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United States Department of Agriculture

Agricultural Research Service

Title: Survival of Navel Orangeworm (Lepidoptera:pyralidae) During Pistachio Processing

Authors
item Johnson, Judy
item Gill, Richard
item Valero, Karen
item May, Shirley - CALIF STATE UNIV, FRESNO

Submitted to: Stored Product Entomology
Publication Type: Peer Reviewed Journal
Publication Acceptance Date: June 12, 1995
Publication Date: N/A

Interpretive Summary: All domestic pistachio production occurs in Calif., where 150 million lbs, valued at nearly $450 million, were produced in 1993. Low levels of navel orangeworm, the major field pest of Calif. pistachios, may be present in harvested nuts. Pistachio processors normally fumigate storage silos with methyl bromide shortly after drying, primarily to control postharvest infestations of Indianmeal moth, but some processors also fumigate to avoi additional damage caused by surviving navel orangeworm. Methyl bromide was recently classified as an ozone depleter, which may result in its use being restricted or eliminated. Because some proposed alternative postharvest control methods are specific to Indianmeal moth, and would not be affective against navel orangeworm, it is important to know the potential for survival of navel orangeworm in processed pistachios. A total of 1,980 kg of pistachios (about 880,000 open nuts) from two different pistachio driers swere sampled over three years. While 12,475 dead navel orangeworm of various stages were recovered from the samples, no living insects were found. The occurrence of navel orangeworm in traps placed in processing areas suggests that some navel orangeworm survive processing, but it was not possible to determine the source of the moths. Laboratory simulations of commercial pistachio drying showed that nut temperatures were above immediately lethal levels (60C) for 2.25 hours before nut moistures approached appropriate storage levels. Although limited survival of navel orangeworm eggs (2.82%) and pupae (3.33%) occurred after 30 minutes of oven exposure, no navel orangeworm survived oven exposures of 1 hour or longer. Our results show that survival of navel orangeworm in processed pistachios is very low, and should not be of major concern to processors.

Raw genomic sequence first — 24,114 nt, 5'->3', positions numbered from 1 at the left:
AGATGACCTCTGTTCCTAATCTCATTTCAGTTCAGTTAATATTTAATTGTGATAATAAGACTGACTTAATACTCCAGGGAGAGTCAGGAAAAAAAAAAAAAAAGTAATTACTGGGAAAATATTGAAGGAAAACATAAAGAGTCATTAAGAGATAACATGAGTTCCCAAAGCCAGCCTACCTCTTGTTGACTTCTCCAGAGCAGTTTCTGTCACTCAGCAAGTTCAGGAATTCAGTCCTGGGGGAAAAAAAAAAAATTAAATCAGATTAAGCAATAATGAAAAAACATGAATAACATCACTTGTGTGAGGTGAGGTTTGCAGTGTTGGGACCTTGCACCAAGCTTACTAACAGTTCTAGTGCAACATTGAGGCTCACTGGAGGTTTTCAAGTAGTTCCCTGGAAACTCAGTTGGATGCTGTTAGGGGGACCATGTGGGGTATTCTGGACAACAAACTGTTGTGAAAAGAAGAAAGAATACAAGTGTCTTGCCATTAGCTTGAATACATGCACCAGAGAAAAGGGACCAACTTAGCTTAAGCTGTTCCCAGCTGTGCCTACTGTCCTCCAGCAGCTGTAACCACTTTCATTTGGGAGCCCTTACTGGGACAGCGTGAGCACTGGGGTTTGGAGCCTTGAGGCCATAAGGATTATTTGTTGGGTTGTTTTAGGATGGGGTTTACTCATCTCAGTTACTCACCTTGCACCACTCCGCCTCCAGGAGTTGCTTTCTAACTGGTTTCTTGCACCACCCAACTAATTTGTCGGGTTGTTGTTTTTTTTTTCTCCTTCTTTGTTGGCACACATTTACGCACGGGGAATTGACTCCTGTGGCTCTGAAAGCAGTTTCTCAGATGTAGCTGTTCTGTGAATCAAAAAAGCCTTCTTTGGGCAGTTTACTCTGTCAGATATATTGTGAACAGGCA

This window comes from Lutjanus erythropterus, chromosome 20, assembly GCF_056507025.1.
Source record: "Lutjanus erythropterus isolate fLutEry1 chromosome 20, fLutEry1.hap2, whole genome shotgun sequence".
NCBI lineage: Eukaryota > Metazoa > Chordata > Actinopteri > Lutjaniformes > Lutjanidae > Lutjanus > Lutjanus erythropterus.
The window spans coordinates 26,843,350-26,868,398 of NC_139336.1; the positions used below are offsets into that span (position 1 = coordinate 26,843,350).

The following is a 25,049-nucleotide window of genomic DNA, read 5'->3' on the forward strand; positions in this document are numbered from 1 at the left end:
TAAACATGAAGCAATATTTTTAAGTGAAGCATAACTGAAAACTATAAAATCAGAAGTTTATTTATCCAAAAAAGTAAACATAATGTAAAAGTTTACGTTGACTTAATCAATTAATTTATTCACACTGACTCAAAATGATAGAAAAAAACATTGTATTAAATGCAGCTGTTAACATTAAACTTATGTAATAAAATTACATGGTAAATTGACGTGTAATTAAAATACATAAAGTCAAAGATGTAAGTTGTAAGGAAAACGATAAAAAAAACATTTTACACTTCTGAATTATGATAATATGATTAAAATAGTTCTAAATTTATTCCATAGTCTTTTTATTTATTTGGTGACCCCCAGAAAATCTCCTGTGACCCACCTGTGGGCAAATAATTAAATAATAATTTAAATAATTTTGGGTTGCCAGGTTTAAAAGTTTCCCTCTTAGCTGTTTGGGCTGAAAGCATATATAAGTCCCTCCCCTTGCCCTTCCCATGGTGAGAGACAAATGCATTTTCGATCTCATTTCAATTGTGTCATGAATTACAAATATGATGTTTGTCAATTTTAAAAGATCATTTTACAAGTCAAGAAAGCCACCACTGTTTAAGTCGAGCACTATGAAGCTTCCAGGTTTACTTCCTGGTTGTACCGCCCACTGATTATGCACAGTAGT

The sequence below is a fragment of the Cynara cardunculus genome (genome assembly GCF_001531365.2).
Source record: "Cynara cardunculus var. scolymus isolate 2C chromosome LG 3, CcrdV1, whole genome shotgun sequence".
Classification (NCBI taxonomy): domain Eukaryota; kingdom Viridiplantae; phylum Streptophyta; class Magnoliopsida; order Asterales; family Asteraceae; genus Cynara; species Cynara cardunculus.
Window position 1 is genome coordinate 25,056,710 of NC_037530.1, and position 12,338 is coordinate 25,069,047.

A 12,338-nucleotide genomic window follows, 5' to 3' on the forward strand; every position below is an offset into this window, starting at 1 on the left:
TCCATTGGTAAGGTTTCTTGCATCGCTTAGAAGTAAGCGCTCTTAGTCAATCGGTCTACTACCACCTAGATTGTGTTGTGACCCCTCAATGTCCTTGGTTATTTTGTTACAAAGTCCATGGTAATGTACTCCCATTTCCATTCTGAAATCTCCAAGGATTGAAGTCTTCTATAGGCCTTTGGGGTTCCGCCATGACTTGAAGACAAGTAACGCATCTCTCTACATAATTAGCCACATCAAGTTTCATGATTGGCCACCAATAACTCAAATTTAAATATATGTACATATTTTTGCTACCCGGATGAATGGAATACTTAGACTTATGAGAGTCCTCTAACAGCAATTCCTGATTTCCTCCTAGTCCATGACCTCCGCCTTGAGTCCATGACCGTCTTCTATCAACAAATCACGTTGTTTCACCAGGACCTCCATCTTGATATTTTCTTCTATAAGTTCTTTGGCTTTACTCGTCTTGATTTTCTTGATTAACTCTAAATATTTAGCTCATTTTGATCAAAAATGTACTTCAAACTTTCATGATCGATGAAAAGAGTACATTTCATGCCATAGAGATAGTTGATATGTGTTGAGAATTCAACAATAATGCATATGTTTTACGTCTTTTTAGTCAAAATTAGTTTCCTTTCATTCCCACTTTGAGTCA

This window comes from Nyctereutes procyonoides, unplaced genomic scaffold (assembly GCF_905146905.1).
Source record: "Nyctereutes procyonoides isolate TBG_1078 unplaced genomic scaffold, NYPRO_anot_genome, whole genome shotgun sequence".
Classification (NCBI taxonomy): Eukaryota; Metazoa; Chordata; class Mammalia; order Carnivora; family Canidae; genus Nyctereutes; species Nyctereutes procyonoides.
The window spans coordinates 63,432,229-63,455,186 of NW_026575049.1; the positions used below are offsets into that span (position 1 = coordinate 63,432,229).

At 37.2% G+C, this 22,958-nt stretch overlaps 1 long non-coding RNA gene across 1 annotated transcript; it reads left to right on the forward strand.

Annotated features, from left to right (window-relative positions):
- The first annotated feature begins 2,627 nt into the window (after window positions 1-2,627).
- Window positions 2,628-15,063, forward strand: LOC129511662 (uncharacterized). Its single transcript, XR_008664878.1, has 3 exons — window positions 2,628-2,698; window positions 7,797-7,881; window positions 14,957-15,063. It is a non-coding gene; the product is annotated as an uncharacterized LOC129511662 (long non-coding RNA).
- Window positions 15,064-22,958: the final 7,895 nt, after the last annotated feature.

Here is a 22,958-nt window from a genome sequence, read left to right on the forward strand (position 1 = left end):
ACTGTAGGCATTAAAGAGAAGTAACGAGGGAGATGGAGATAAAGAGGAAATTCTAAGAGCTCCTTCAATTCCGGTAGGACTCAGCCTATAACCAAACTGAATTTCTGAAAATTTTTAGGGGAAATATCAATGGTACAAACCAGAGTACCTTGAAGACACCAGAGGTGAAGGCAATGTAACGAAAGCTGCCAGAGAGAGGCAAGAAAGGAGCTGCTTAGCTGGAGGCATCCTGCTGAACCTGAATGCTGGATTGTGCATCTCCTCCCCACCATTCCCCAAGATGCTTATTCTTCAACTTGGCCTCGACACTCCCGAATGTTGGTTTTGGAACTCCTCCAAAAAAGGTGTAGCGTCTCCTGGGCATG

Technical Abstract: The potential survival of the navel orangeworm, Amyelois transitella (Walker), in pistachios after commercial processing was estimated by sampling product from two different driers. A total of 1,980 kg of pistachios (about 880,000 open nuts) were sampled over three years. No live navel orangeworm were found and only one dead adult was discovered. Samples from drum driers, which received "floaters", had an average of 10. dead navel orangeworm per kg of product. The occurrence of moths in traps baited with virgin, laboratory-reared females suggests that some navel orangeworm survive processing, but it was not possible to determine the source of the moths. Commercial pistachio drying was simulated in a forced-air oven with an air temperature of 90C. Nut temperatures during laboratory oven drying exceeded 60C after 45 minutes, when nut moisture levels were above 26%. Nut temperatures were above 60C for 2.25 h before nut moisture content approached appropriate storage levels. Limited survival of navel orangeworm eggs (2.82%) and pupae (3.33%) occurred after 30 minutes of oven exposure, when not all nut temperatures had exceeded 60C. No navel orangeworm survived oven exposures of 1 hour or longer. Our results show that survival of navel orangeworm in processed pistachios is very low, and should not be of major concern to processors.

Last Modified: 4/21/2014
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